The work of the Agency deals both with the governance of what already exists and with the research activity. The latter cannot focus only on the development of innovative therapies, but must also take into the utmost account the development of more efficient and equitable organizational models; an activity that, on the one hand, should involve all the regional situations of our Country and, on the other, cannot avoid being compared and related with the healthcare systems of other nations, since in most cases the issues and uncertainties affecting the development and implementation of the healthcare programs of comparable Countries are similar. From these interactions, different solutions often arise, in line with the peculiarities of cultures and organizational structures. One of the main missions of Agenas is to be able to interpret, measure and define the best organizational models and, if possible, anticipate problems.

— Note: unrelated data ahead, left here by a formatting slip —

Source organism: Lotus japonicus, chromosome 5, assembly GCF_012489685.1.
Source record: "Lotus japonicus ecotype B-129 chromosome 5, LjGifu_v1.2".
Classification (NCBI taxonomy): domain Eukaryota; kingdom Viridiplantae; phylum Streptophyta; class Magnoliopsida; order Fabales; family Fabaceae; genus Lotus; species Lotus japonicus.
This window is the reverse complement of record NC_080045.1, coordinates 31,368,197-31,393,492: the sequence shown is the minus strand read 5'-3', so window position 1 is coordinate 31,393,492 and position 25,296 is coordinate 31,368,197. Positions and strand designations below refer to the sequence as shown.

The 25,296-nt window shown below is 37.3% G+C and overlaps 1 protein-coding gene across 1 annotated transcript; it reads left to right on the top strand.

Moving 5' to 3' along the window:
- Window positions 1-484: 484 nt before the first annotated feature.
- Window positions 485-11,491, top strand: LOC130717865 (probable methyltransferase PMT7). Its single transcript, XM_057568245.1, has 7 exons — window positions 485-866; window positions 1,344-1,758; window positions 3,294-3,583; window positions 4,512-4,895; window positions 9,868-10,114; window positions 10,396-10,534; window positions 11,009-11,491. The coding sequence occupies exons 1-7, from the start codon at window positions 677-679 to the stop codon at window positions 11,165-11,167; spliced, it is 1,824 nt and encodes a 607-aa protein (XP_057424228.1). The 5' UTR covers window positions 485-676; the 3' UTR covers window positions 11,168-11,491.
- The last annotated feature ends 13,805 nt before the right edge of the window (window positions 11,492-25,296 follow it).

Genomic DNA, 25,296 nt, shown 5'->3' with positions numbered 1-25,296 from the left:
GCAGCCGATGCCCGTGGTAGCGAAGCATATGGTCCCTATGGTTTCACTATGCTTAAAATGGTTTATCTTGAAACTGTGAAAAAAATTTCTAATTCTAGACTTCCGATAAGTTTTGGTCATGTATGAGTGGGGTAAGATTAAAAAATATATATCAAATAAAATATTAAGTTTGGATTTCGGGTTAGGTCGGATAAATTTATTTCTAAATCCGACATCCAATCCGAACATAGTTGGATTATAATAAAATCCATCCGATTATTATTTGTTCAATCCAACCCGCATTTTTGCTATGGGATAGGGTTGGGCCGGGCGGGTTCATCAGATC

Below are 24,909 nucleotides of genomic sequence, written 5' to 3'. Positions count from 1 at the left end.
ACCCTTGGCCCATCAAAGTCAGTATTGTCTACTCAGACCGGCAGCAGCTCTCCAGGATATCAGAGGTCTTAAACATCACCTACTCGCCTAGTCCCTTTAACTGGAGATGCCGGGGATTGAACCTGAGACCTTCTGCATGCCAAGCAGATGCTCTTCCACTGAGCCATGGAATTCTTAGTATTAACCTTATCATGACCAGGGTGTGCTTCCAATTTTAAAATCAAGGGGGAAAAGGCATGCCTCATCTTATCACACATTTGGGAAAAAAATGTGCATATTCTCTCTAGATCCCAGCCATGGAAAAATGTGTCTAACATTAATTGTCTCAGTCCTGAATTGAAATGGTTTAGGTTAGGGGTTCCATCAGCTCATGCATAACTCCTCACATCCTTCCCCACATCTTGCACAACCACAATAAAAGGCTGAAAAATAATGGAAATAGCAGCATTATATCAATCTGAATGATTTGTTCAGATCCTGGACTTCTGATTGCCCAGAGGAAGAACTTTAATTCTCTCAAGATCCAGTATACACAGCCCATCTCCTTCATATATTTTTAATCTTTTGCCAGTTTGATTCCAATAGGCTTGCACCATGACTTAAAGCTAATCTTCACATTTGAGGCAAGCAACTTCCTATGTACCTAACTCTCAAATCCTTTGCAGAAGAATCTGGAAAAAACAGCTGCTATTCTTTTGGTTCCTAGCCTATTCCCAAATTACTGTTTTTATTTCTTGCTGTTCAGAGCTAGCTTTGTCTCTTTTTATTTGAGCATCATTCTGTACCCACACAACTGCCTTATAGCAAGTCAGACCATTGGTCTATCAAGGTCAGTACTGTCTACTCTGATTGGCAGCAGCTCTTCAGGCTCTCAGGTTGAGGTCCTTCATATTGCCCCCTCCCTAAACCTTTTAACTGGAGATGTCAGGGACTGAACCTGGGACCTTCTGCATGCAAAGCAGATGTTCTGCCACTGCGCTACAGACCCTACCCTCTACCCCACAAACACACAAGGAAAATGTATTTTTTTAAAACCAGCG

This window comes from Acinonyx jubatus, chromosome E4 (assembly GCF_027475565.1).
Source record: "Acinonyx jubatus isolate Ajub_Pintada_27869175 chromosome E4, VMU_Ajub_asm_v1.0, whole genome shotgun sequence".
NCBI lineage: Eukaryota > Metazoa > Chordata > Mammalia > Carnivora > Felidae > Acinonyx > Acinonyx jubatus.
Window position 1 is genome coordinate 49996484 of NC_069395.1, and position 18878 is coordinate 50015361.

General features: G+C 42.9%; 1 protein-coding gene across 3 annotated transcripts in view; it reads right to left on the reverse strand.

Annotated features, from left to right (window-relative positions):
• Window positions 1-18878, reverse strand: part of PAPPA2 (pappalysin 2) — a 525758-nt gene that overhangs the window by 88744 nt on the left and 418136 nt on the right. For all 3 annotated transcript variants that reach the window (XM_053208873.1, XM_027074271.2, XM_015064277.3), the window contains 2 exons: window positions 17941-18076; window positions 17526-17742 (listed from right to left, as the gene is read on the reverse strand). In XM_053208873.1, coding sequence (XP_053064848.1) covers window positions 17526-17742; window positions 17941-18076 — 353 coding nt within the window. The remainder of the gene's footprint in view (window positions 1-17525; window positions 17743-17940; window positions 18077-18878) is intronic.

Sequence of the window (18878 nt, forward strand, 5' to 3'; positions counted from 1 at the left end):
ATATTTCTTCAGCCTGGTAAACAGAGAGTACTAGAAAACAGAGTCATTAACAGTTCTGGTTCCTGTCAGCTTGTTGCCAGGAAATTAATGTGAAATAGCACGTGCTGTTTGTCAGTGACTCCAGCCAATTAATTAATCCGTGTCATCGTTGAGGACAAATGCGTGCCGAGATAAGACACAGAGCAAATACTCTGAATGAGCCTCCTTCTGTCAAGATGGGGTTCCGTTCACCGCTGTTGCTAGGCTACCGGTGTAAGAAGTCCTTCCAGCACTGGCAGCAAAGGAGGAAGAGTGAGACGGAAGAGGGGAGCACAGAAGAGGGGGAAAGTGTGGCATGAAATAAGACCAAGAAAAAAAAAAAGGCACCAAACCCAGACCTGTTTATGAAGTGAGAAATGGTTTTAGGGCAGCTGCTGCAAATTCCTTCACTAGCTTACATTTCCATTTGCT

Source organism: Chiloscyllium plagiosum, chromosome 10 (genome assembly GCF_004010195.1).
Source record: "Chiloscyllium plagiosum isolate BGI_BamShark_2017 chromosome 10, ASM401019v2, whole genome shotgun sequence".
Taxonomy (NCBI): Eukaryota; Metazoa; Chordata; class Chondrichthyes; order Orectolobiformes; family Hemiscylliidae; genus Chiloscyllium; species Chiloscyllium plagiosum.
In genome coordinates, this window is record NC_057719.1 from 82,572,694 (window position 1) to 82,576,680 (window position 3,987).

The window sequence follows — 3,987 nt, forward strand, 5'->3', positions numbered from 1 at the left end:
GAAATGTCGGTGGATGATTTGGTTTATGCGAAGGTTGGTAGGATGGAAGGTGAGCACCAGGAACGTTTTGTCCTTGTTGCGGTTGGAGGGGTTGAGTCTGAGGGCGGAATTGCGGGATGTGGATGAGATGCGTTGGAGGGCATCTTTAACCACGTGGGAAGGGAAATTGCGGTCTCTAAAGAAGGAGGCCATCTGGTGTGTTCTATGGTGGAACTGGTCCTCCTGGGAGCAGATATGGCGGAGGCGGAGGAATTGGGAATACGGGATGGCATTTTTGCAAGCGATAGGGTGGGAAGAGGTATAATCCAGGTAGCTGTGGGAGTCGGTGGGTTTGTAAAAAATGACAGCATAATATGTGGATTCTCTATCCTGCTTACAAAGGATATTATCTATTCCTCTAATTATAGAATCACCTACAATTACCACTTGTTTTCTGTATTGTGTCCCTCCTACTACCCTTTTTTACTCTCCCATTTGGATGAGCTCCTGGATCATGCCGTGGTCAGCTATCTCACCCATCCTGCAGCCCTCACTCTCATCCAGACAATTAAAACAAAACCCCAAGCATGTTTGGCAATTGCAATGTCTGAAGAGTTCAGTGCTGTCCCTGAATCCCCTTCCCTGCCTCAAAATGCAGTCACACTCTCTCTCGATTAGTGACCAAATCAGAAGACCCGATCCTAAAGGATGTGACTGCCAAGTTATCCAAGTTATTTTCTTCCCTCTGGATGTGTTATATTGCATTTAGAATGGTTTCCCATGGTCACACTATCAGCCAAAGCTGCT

Looking at a more sensitive, precise and relevant healthcare research, there is a growing focus on gender-oriented medicine. In recent years, extraordinary advances have been made in gender-specific clinical research, and the design and subsequent analyses of the data aimed at investigating gender peculiarities are now part of the cultural background of both methodologists and researchers. Although much has been done, however, there are still many obstacles to overcome, such as, for example, a still perfectible attention to gender in the training of healthcare professionals: the key to highlighting the values expressed by a gender-specific approach in health policies implies the acceleration of a process which, as previously mentioned, can no longer be stopped.